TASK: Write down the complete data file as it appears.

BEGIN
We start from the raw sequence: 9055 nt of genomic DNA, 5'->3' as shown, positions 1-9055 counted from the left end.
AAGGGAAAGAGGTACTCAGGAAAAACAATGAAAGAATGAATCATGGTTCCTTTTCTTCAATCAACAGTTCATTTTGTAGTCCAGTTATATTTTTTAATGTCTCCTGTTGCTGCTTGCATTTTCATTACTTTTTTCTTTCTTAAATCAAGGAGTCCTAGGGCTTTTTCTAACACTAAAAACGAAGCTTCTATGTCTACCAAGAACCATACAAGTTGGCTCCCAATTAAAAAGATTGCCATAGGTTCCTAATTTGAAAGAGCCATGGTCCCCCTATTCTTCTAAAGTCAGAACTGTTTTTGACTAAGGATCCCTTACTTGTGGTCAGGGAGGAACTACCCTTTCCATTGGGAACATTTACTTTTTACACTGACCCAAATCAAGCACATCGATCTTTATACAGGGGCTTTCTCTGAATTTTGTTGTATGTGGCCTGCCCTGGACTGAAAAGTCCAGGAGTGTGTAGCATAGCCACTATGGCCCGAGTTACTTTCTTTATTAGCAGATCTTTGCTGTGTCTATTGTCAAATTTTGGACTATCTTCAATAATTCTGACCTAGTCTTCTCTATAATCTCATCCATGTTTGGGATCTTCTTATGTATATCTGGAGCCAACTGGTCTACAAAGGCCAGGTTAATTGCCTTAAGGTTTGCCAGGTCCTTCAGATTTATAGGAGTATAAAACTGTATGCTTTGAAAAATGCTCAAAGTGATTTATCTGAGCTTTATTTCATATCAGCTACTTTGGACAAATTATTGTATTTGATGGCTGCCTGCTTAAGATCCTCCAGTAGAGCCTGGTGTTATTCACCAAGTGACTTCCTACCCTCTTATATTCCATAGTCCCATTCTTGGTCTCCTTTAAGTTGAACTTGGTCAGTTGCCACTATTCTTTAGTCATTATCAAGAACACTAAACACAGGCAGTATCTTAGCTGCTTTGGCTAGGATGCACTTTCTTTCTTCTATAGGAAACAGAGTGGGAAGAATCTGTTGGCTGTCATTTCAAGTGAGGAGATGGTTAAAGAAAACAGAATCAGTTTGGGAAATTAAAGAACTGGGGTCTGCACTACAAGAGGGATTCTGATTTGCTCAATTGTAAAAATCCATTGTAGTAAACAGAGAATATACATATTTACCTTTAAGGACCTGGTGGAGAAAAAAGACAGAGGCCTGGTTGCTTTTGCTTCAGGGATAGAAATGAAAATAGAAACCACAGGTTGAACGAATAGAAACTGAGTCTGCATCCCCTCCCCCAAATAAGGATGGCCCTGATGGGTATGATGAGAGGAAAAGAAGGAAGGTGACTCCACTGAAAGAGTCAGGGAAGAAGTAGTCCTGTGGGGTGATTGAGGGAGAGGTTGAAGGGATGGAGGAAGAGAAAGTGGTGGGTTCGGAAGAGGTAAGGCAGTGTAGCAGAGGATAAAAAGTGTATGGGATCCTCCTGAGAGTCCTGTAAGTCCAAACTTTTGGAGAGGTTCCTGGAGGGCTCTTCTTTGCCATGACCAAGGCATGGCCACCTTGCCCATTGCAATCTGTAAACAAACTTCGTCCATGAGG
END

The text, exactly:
We start from the raw sequence: 9055 nt of genomic DNA, 5'->3' as shown, positions 1-9055 counted from the left end.
AAGGGAAAGAGGTACTCAGGAAAAACAATGAAAGAATGAATCATGGTTCCTTTTCTTCAATCAACAGTTCATTTTGTAGTCCAGTTATATTTTTTAATGTCTCCTGTTGCTGCTTGCATTTTCATTACTTTTTTCTTTCTTAAATCAAGGAGTCCTAGGGCTTTTTCTAACACTAAAAACGAAGCTTCTATGTCTACCAAGAACCATACAAGTTGGCTCCCAATTAAAAAGATTGCCATAGGTTCCTAATTTGAAAGAGCCATGGTCCCCCTATTCTTCTAAAGTCAGAACTGTTTTTGACTAAGGATCCCTTACTTGTGGTCAGGGAGGAACTACCCTTTCCATTGGGAACATTTACTTTTTACACTGACCCAAATCAAGCACATCGATCTTTATACAGGGGCTTTCTCTGAATTTTGTTGTATGTGGCCTGCCCTGGACTGAAAAGTCCAGGAGTGTGTAGCATAGCCACTATGGCCCGAGTTACTTTCTTTATTAGCAGATCTTTGCTGTGTCTATTGTCAAATTTTGGACTATCTTCAATAATTCTGACCTAGTCTTCTCTATAATCTCATCCATGTTTGGGATCTTCTTATGTATATCTGGAGCCAACTGGTCTACAAAGGCCAGGTTAATTGCCTTAAGGTTTGCCAGGTCCTTCAGATTTATAGGAGTATAAAACTGTATGCTTTGAAAAATGCTCAAAGTGATTTATCTGAGCTTTATTTCATATCAGCTACTTTGGACAAATTATTGTATTTGATGGCTGCCTGCTTAAGATCCTCCAGTAGAGCCTGGTGTTATTCACCAAGTGACTTCCTACCCTCTTATATTCCATAGTCCCATTCTTGGTCTCCTTTAAGTTGAACTTGGTCAGTTGCCACTATTCTTTAGTCATTATCAAGAACACTAAACACAGGCAGTATCTTAGCTGCTTTGGCTAGGATGCACTTTCTTTCTTCTATAGGAAACAGAGTGGGAAGAATCTGTTGGCTGTCATTTCAAGTGAGGAGATGGTTAAAGAAAACAGAATCAGTTTGGGAAATTAAAGAACTGGGGTCTGCACTACAAGAGGGATTCTGATTTGCTCAATTGTAAAAATCCATTGTAGTAAACAGAGAATATACATATTTACCTTTAAGGACCTGGTGGAGAAAAAAGACAGAGGCCTGGTTGCTTTTGCTTCAGGGATAGAAATGAAAATAGAAACCACAGGTTGAACGAATAGAAACTGAGTCTGCATCCCCTCCCCCAAATAAGGATGGCCCTGATGGGTATGATGAGAGGAAAAGAAGGAAGGTGACTCCACTGAAAGAGTCAGGGAAGAAGTAGTCCTGTGGGGTGATTGAGGGAGAGGTTGAAGGGATGGAGGAAGAGAAAGTGGTGGGTTCGGAAGAGGTAAGGCAGTGTAGCAGAGGATAAAAAGTGTATGGGATCCTCCTGAGAGTCCTGTAAGTCCAAACTTTTGGAGAGGTTCCTGGAGGGCTCTTCTTTGCCATGACCAAGGCATGGCCACCTTGCCCATTGCAATCTGTAAACAAACTTCGTCCATGAGG